Apple: Don't panic, but your Mac can be pwned via GarageBand .bands
macOS gets patch for critical flaw in music app
Apple says a newly patched hole in its GarageBand music tool could allow for remote code execution on the Mac.
The GarageBand 10.1.6 update is being pushed out to all Macs running OS X Yosemite and later. Because GarageBand is installed by default on OS X systems, all Mac owners should install the patch, but those who regularly use the music composing software should pay particular attention.
The lone flaw addressed in the update, CVE-2017-2374, allows an attack to remotely execute simply by running a malformed .band file. Apple uses the .band format for all GarageBand project files.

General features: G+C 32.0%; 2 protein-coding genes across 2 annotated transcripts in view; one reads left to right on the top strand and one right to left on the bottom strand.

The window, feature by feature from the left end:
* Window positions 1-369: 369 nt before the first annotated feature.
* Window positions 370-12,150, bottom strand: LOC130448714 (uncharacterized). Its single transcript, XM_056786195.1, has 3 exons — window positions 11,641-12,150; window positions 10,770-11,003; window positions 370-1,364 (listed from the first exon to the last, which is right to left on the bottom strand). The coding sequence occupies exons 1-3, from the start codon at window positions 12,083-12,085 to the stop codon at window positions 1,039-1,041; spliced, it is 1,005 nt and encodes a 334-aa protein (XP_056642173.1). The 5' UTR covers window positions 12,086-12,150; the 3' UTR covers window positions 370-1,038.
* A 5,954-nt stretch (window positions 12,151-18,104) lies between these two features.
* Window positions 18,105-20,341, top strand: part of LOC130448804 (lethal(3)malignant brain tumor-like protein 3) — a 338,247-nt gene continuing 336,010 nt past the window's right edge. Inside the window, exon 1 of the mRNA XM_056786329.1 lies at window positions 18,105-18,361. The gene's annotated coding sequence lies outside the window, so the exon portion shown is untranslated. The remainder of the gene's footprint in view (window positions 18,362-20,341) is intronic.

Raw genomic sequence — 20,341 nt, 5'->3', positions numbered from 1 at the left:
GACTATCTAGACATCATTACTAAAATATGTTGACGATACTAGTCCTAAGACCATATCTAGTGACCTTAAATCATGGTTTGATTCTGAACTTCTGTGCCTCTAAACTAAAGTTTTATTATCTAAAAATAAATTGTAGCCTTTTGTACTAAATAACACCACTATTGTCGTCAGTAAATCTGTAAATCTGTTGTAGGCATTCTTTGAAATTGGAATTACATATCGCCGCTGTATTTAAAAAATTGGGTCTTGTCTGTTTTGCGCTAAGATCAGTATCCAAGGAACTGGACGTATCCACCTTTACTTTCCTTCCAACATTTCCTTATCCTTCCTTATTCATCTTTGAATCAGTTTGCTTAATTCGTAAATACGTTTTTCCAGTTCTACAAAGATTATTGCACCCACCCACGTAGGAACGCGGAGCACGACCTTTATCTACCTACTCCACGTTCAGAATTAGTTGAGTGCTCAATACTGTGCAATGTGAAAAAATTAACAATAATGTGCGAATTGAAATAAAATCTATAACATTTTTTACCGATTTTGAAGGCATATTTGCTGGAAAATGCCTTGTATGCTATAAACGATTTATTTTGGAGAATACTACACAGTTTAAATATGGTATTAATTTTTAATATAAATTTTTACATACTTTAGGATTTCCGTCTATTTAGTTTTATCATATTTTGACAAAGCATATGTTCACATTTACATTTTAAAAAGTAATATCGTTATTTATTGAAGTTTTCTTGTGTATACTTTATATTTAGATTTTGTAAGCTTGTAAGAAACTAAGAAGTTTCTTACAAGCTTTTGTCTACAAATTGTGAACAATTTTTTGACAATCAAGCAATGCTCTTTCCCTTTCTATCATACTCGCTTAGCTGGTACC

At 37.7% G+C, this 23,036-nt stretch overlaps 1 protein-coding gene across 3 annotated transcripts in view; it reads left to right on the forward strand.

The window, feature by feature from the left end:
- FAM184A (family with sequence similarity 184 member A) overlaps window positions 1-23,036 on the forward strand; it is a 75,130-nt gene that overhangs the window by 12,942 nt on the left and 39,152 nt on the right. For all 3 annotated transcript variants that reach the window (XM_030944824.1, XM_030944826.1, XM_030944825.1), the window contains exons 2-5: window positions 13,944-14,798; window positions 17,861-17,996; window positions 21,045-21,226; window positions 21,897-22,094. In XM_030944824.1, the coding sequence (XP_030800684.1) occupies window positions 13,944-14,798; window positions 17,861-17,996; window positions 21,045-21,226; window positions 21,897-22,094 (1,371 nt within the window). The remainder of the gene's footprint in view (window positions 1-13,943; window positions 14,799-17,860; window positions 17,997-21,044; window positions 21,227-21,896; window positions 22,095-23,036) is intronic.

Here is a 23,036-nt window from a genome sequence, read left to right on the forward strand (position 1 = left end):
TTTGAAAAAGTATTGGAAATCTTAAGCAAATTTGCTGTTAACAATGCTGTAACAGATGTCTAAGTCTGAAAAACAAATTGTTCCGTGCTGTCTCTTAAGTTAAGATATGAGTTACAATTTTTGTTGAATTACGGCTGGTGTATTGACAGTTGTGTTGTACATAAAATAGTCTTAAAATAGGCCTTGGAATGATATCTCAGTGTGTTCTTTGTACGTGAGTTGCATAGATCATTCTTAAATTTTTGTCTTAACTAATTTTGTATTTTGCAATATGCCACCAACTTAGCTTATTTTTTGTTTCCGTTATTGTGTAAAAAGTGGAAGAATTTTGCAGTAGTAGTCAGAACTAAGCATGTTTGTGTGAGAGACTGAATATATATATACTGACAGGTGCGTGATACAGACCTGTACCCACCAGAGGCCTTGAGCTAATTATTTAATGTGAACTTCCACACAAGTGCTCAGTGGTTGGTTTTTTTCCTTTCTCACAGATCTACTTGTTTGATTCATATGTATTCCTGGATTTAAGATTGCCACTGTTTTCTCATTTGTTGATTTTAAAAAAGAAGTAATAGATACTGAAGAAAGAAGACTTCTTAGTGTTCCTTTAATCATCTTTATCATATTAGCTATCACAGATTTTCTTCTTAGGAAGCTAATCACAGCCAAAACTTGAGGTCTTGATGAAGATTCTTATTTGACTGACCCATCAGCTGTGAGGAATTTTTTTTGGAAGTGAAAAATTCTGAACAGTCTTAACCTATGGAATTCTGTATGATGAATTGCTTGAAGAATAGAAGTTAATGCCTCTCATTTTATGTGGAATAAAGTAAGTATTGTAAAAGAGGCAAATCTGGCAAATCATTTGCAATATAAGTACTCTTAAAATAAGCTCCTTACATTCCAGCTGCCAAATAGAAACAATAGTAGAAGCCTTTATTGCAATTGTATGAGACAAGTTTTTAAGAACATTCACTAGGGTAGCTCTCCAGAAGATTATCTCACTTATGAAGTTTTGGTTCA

In theory, a crook could exploit the bug by convincing the user to run the specially crafted .band file that would target the bug.
CVE-2017-2374 was one of two GarageBand flaws discovered by Cisco Talos researcher Tyler Bohan. Apple addressed the other vulnerability, CVE-2017-2372, with an earlier update.
"This particular vulnerability is the result of the way the application parses the proprietary file format used for GarageBand files, .band," explains Talos.
"The format is broken into chunks with a specific length field for each. This length is controlled by the user and can be leveraged to expose an exploitable condition."
Neither Apple nor Talos reported any attacks on the vulnerability in the wild.
Apple users should already be looking to update their Macs today, thanks to this morning's monthly patch release by Adobe for Flash Player on OS X. That update addresses a total of 13 security holes in the internet's screen door, all of which can be exploited for remote code execution. ®